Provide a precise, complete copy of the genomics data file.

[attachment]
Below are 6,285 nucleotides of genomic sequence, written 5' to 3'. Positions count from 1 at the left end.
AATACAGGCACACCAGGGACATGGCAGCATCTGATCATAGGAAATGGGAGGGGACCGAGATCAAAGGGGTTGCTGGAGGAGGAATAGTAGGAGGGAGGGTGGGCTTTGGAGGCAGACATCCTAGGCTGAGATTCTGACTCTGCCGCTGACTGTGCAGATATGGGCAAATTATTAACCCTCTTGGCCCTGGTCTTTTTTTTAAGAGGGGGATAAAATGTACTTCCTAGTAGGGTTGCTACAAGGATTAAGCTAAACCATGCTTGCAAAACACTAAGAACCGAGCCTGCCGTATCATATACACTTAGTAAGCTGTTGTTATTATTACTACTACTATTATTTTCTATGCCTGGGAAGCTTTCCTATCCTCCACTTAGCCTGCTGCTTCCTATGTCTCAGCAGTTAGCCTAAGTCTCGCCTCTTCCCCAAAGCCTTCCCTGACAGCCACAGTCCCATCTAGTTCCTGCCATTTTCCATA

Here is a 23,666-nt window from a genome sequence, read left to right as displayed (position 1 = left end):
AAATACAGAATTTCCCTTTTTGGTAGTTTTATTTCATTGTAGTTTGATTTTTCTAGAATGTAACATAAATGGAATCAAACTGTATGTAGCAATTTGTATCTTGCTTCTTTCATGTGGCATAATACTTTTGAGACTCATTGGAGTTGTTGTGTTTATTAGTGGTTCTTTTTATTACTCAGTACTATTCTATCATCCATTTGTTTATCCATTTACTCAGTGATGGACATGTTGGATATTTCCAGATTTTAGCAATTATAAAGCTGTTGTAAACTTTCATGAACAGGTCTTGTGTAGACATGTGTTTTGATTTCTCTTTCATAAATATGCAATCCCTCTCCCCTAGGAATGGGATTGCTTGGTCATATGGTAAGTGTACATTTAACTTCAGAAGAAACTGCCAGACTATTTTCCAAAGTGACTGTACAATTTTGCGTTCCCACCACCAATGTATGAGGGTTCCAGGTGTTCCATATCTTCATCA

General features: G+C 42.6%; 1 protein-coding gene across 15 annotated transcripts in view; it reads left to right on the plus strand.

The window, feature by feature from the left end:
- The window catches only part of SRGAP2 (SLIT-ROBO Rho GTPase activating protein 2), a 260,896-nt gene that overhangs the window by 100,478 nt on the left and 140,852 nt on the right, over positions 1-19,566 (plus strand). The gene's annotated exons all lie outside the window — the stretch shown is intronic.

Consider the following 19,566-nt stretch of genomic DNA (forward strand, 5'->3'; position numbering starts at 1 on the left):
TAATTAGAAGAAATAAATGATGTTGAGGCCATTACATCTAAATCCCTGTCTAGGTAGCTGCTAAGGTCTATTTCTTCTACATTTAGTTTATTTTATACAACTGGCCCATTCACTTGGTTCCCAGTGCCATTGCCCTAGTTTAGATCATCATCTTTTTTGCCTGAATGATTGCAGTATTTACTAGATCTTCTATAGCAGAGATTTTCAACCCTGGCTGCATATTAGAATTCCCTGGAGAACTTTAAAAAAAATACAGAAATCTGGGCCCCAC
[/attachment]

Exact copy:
Below are 6,285 nucleotides of genomic sequence, written 5' to 3'. Positions count from 1 at the left end.
AATACAGGCACACCAGGGACATGGCAGCATCTGATCATAGGAAATGGGAGGGGACCGAGATCAAAGGGGTTGCTGGAGGAGGAATAGTAGGAGGGAGGGTGGGCTTTGGAGGCAGACATCCTAGGCTGAGATTCTGACTCTGCCGCTGACTGTGCAGATATGGGCAAATTATTAACCCTCTTGGCCCTGGTCTTTTTTTTAAGAGGGGGATAAAATGTACTTCCTAGTAGGGTTGCTACAAGGATTAAGCTAAACCATGCTTGCAAAACACTAAGAACCGAGCCTGCCGTATCATATACACTTAGTAAGCTGTTGTTATTATTACTACTACTATTATTTTCTATGCCTGGGAAGCTTTCCTATCCTCCACTTAGCCTGCTGCTTCCTATGTCTCAGCAGTTAGCCTAAGTCTCGCCTCTTCCCCAAAGCCTTCCCTGACAGCCACAGTCCCATCTAGTTCCTGCCATTTTCCATA

Here is a 23,666-nt window from a genome sequence, read left to right as displayed (position 1 = left end):
AAATACAGAATTTCCCTTTTTGGTAGTTTTATTTCATTGTAGTTTGATTTTTCTAGAATGTAACATAAATGGAATCAAACTGTATGTAGCAATTTGTATCTTGCTTCTTTCATGTGGCATAATACTTTTGAGACTCATTGGAGTTGTTGTGTTTATTAGTGGTTCTTTTTATTACTCAGTACTATTCTATCATCCATTTGTTTATCCATTTACTCAGTGATGGACATGTTGGATATTTCCAGATTTTAGCAATTATAAAGCTGTTGTAAACTTTCATGAACAGGTCTTGTGTAGACATGTGTTTTGATTTCTCTTTCATAAATATGCAATCCCTCTCCCCTAGGAATGGGATTGCTTGGTCATATGGTAAGTGTACATTTAACTTCAGAAGAAACTGCCAGACTATTTTCCAAAGTGACTGTACAATTTTGCGTTCCCACCACCAATGTATGAGGGTTCCAGGTGTTCCATATCTTCATCA

General features: G+C 42.6%; 1 protein-coding gene across 15 annotated transcripts in view; it reads left to right on the plus strand.

The window, feature by feature from the left end:
- The window catches only part of SRGAP2 (SLIT-ROBO Rho GTPase activating protein 2), a 260,896-nt gene that overhangs the window by 100,478 nt on the left and 140,852 nt on the right, over positions 1-19,566 (plus strand). The gene's annotated exons all lie outside the window — the stretch shown is intronic.

Consider the following 19,566-nt stretch of genomic DNA (forward strand, 5'->3'; position numbering starts at 1 on the left):
TAATTAGAAGAAATAAATGATGTTGAGGCCATTACATCTAAATCCCTGTCTAGGTAGCTGCTAAGGTCTATTTCTTCTACATTTAGTTTATTTTATACAACTGGCCCATTCACTTGGTTCCCAGTGCCATTGCCCTAGTTTAGATCATCATCTTTTTTGCCTGAATGATTGCAGTATTTACTAGATCTTCTATAGCAGAGATTTTCAACCCTGGCTGCATATTAGAATTCCCTGGAGAACTTTAAAAAAAATACAGAAATCTGGGCCCCAC